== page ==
• If the base rate keeps increasing, so will the loan interest rate. Without including a cap, this is a risky proposition.
  • Tracking the repayment amount and interest rates becomes tedious for most borrowers. Also, the borrower has to plan other monthly expenses around the ever-changing installment.
  • If the borrower wants to opt out of variable interest rates, they have to pay a hefty switch fee (to switch from one type of mortgage to another).

Difference Between Tracker Mortgages And Variable Rate Mortgages

The difference between tracker mortgages and variable rate mortgages are as follows:

  • Tracker mortgages are linked to Bank of England base rates. In contrast, variable rate mortgages are not linked to any such tracker or index.
  • The tracker interest rate will always be above the UK base rate. On the contrary, variable rate mortgages are standardized but fluctuate due to other market factors.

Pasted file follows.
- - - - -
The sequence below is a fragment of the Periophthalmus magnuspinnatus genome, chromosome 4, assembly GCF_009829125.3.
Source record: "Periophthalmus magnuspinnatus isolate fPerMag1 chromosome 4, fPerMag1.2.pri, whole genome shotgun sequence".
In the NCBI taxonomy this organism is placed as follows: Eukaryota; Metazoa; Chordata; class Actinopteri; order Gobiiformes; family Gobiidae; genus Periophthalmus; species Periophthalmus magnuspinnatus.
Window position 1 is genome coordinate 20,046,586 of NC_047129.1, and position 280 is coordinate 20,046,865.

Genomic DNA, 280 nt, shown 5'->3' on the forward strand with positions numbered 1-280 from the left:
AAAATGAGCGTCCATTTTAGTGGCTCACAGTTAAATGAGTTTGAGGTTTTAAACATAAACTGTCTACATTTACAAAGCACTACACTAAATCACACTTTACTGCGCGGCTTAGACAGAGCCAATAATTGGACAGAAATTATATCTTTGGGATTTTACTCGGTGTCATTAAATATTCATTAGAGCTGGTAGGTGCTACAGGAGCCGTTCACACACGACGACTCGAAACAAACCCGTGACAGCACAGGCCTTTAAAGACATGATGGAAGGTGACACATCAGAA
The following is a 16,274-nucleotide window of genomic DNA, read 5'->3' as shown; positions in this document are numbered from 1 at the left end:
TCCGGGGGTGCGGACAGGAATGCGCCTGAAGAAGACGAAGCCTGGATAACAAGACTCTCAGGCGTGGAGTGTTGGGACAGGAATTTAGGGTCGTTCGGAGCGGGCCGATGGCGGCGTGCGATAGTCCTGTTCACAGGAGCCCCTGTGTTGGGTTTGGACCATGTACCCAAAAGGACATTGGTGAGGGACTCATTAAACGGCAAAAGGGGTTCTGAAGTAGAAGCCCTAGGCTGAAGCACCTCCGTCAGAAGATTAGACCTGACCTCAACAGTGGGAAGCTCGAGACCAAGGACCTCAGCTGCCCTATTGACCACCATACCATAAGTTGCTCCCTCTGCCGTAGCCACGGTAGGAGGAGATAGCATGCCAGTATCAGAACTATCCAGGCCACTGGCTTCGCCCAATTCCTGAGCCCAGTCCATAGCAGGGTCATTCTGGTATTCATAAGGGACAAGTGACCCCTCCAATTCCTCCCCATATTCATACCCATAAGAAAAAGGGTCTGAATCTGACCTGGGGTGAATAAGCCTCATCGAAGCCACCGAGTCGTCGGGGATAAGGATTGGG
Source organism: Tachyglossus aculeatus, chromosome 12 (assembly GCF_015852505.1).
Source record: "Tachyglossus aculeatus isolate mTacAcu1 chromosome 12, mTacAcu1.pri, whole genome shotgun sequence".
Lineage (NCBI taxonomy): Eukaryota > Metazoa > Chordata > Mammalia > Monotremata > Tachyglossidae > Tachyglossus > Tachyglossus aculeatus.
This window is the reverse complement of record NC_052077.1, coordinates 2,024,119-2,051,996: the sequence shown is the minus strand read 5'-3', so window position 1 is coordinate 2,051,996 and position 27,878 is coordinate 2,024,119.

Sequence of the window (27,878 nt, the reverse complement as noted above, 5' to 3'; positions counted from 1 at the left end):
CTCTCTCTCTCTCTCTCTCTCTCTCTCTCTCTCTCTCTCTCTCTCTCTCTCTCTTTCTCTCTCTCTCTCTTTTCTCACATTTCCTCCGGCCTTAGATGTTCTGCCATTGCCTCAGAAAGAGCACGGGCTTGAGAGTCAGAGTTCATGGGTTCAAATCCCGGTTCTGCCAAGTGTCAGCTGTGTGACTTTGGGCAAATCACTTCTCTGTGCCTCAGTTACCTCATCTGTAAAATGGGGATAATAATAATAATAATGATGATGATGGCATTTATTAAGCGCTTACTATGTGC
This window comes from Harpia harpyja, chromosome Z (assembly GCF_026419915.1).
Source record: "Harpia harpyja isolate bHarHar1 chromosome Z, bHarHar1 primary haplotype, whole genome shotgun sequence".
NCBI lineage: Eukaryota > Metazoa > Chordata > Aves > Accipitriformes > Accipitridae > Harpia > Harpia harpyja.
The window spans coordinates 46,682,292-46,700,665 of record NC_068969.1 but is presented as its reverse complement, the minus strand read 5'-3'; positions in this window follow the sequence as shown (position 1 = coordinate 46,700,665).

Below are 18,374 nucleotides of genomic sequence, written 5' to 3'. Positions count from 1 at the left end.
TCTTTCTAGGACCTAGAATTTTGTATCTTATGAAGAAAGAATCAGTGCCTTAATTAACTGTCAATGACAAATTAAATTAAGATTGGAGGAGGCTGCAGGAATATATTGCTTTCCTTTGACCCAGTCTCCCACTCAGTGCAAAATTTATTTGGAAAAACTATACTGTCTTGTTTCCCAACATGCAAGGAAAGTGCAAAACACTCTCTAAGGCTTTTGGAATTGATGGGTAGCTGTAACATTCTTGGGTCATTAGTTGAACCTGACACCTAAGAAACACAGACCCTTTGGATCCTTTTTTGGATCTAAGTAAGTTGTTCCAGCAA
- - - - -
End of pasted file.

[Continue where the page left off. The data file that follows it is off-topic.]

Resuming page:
• Tracker mortgages reflect the United Kingdom base rate, whereas discounted variable rate mortgages offer discounts on set percentages.

Tracker Mortgage vs Fixed Rate Mortgage

Now, let us look at tracker mortgages vs fixed-rate mortgages to distinguish between the two.

  • A variable rate mortgage is linked to the Bank of England’s base rate. In contrast, fixed-interest mortgages are not linked to any index. Every bank offers a different fixed rate to its customers.  
  • Variable-rate mortgages are dynamic and frequently change before the completion of the loan term. In contrast, the fixed-rate mortgage does not fluctuate—it remains the same throughout the loan tenure.